Small differences were found for the convulsivity of the three test compounds, with the difference between extremes being less than 21% (Table 1) and the coefficient of variation across the 15 measurements equalling 10.9% +/- 6.1%. For flurothyl and CF3 CFCIOCHF2, the differences were not significant. Although the differences were not greater than for flurothyl and CF3 CFCIOCHF2, the extremes did differ significantly for 2N. The convulsive ED50 for 2N correlated inversely with anesthetic potency for desflurane (r2 = 0.90) (Figure 2) and nitrous oxide (r2 = 0.50). For flurothyl and CF3 CFCIOCHF2, the correlations with desflurane and nitrous oxide tended to be less (r2 = 0.32-0.52) and were constantly direct rather than inverse. No consistent correlations were found among the convulsant compounds, and the correlation coefficients were small (r2 = 0.03-0.39). As for MAC, inbred versus outbred rats did not seem to differ in susceptibility to convulsivity of the test compounds.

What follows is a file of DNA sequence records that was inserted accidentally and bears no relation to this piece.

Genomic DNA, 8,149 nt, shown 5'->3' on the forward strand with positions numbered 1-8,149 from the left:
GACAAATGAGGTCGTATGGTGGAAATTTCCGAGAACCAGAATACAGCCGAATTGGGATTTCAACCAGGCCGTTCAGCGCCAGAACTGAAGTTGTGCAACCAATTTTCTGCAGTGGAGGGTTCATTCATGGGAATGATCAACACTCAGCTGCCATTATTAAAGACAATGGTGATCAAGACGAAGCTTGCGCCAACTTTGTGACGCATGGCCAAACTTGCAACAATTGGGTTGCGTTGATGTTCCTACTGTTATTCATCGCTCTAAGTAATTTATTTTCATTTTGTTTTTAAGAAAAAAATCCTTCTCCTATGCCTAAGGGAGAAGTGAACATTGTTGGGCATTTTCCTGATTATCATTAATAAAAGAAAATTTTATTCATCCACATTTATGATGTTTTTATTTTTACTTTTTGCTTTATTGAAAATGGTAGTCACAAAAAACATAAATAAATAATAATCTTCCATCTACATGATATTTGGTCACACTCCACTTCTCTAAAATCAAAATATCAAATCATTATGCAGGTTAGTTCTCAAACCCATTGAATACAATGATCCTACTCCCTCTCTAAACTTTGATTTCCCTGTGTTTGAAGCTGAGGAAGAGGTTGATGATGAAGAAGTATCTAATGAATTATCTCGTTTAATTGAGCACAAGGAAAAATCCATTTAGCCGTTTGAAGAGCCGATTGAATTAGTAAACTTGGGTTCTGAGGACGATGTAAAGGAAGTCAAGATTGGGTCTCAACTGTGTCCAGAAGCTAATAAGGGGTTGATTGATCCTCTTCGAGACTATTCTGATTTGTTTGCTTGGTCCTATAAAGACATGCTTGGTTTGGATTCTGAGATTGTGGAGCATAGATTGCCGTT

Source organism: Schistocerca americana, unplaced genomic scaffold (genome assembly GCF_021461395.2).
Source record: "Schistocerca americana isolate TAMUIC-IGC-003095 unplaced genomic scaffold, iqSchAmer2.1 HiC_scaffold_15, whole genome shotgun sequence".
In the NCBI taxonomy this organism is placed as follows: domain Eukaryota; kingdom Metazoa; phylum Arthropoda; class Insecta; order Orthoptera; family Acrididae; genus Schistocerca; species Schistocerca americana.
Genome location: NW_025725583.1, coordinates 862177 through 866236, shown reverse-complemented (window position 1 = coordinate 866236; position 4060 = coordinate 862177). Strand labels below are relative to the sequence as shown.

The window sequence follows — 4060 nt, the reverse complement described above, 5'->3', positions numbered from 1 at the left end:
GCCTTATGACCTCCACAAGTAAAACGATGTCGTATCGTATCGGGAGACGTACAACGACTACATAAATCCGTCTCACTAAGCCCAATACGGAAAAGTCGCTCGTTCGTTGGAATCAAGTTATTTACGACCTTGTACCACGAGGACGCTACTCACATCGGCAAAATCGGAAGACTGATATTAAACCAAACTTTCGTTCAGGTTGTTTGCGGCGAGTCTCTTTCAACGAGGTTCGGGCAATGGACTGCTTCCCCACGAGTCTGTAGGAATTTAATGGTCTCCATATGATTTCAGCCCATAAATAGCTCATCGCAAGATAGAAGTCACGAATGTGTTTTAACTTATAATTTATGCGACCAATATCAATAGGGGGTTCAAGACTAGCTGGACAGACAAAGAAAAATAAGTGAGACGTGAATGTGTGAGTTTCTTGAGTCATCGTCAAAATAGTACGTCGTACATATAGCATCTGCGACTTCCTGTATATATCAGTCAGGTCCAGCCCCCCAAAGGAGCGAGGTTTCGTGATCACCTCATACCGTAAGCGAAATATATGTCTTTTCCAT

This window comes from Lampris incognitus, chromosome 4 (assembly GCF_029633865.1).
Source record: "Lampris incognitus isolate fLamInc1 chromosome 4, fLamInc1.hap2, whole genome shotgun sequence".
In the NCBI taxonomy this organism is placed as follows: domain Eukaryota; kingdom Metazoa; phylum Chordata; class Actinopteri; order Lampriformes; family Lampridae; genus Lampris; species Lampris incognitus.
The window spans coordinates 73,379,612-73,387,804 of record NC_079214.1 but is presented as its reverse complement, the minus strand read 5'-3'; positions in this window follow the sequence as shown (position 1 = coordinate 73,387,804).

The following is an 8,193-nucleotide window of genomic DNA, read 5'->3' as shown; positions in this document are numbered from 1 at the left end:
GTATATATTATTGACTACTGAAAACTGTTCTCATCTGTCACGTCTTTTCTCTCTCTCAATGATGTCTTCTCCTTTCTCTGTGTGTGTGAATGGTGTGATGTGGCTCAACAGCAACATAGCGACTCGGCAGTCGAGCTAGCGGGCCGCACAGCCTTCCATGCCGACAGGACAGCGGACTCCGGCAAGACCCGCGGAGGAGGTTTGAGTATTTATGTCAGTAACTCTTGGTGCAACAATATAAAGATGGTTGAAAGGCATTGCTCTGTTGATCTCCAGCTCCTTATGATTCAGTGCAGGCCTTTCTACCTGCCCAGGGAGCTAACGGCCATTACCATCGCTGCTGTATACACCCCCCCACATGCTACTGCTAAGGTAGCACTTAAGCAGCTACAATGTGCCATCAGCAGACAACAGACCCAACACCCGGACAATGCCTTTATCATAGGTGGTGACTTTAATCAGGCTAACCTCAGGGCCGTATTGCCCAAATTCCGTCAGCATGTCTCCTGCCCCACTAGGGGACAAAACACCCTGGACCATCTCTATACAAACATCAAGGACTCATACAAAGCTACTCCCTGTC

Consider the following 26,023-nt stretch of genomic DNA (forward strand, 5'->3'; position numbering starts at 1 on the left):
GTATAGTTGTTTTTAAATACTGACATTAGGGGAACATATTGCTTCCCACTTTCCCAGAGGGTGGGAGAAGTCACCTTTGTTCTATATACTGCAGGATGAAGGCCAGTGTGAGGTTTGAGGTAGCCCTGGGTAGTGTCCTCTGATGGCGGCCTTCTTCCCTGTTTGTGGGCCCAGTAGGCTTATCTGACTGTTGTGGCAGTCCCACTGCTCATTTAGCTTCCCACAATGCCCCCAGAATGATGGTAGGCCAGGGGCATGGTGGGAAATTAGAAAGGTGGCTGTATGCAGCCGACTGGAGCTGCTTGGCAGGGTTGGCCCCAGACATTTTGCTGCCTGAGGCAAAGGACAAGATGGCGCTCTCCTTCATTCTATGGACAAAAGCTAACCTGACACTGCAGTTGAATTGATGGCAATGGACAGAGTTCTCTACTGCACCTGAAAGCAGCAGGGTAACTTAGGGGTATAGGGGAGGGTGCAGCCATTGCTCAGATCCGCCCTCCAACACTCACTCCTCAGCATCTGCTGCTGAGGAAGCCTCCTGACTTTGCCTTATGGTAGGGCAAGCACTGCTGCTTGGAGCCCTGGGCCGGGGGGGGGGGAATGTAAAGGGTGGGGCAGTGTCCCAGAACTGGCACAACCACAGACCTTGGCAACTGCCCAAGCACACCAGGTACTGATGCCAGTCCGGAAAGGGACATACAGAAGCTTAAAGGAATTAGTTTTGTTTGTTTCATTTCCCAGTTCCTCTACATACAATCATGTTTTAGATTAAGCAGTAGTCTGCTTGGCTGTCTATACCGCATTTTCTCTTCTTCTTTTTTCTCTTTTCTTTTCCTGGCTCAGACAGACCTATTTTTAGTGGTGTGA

Results from the present study suggest that anesthetic and convulsive potencies can vary as a function of the test strain for a given species. Thus, in any comparison of results from different studies, the species used must be considered as a variable. However, the absolute changes found in the present study, despite their sometimes statistical significance (and more statistically significant differences may have been found if we had studied more animals), were small (a maximum of 28% for the desflurane or nitrous oxide MAC data and a maximum of 21% for data for the convulsive ED50 for each of the three test compound). Thus, even considering differences in strain, comparisons across studies may be made, particularly if such comparisons take into account specific strain differences.